Incire is a paper craft technique that involves cutting a series of angles and curves on paper with the help of a template, folding back the shapes, and then tucking them under the adjacent slits to make it look like the paper is braided or woven. This effect is best achieved with duo colored paper (paper with a different color on each side) or vellum so that the interlocking paper can be easily seen.
Incire is sometimes called Lacé, after the line of templates and cutting tools created by the Dutch company Kars and Company b.v. but which has since been discontinued. Incire is said to use more intricate patterns, while Lacé is more straightforward. Today there are templates made by other companies, as well as dies which can be used by most die cut machines like the Cuttlebug. The advantage of using dies, of course, is that it saves time and effort especially if you’re making a lot of cards, as in the case of invitations.
If you don’t have a metal template, you can search for and download free templates from the web. Simply print out the template, tape it onto your paper using low-tack tape and cut through both the template and the paper. If you wish, you can cut around the general shape of the template, whether it’s a border, medallion, square, etc. Then proceed with scoring and folding the cut paper and embellishing the card.
If you’re cutting paper manually using templates, you’ll need a sharp craft knife (like an X-acto) and a cutting mat, although experts say cutting on a glass sheet is actually better as the blade doesn’t get caught in the cutting surface, thus making it easier to cut curves.
Another tip: when cutting the angles is to start at the point where the lines meet, and cut towards the end of one line; repeat with the other line. When cutting curves, start at the end of the curve and work your way to the other end.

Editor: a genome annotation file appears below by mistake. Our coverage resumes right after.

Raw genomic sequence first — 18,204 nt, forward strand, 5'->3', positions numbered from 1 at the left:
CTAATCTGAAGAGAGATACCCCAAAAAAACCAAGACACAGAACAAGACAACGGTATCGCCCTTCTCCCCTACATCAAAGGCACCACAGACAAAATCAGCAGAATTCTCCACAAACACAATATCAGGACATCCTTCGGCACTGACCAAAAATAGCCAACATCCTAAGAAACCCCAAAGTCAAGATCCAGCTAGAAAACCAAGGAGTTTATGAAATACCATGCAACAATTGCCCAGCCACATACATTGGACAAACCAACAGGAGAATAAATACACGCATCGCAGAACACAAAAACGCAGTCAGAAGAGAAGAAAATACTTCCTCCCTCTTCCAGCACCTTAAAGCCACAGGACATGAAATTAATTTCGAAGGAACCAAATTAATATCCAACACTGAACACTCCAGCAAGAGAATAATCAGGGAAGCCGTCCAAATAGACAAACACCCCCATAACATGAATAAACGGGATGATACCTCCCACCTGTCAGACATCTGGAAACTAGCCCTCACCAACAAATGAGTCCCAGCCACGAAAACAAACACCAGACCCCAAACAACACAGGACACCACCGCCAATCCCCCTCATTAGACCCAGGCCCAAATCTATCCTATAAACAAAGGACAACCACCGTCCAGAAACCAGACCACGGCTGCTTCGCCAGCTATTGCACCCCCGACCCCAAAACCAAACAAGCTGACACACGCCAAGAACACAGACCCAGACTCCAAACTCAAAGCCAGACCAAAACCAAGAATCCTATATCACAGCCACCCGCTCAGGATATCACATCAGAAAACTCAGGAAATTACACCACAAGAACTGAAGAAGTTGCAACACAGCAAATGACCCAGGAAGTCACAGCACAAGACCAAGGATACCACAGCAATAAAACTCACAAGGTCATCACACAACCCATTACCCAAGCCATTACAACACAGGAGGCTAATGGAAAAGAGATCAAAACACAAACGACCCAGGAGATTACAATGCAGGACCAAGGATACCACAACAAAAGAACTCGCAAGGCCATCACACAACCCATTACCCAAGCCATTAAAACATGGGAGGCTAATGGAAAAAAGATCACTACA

Once all the lines have been cut, you then score and fold the paper either up or down, depending on the pattern, using a bone folder if desired. The sections are then tucked under the adjacent slits.
The resulting braided paper can then be layered onto a background of a contrasting color to show off the design, and then further embellished with rubber stamped images, punched or die cut shapes, or quilled flowers as desired.
Below are some resources to check out. Have fun!
Extreme Cards and Paper Crafting offers some downloadable incire templates in PDF, DXF and SVG formats:
Incire Christmas Tree
Dianne’s Die Cuts. Pre-cut paper ready for folding in various designs and colors, sold in packs.
Templates and dies
Pop Ups, Etc. An online shop that carries FOLD-em templates and GEO-dies, as well as pre-cut FOLD-em cards.
Ecstasy Crafts. An online store where you can buy Incire brand templates.
Hobbyshop Nellie Snellen. The home of Nellie Snellen incire dies.
Spellbinders. Get their line of Shapeabilities Cut-Fold-Tuck dies here.
Terryfic Times. A retail store in Cornelius, NC, that also accepts email orders. It carries templates from Lacé, Incire, ATD Cut and Fold, and Cut 'n Tuc.
Kamya. An online craft store that sells the original Lacé templates and tools. It also offers Lacé dies by cART-Us.
Lace Greetings Cards (Greetings Cards series) by Melanie Hendrick. This book explains how to combine Lacé with other techniques to make greeting cards, tags, bookmarks and photo corners. She also explains how to make your own Lacé template.
Incire: The Basics of Paper Cutting by Nellie Snellen. The book shows you the basics of incire using templates, and includes lovely examples to serve as inspiration.
Craft Special’s Lacé books by Gerda Perik. A series of seven books that show you how to make cards using the Lacé brand of templates.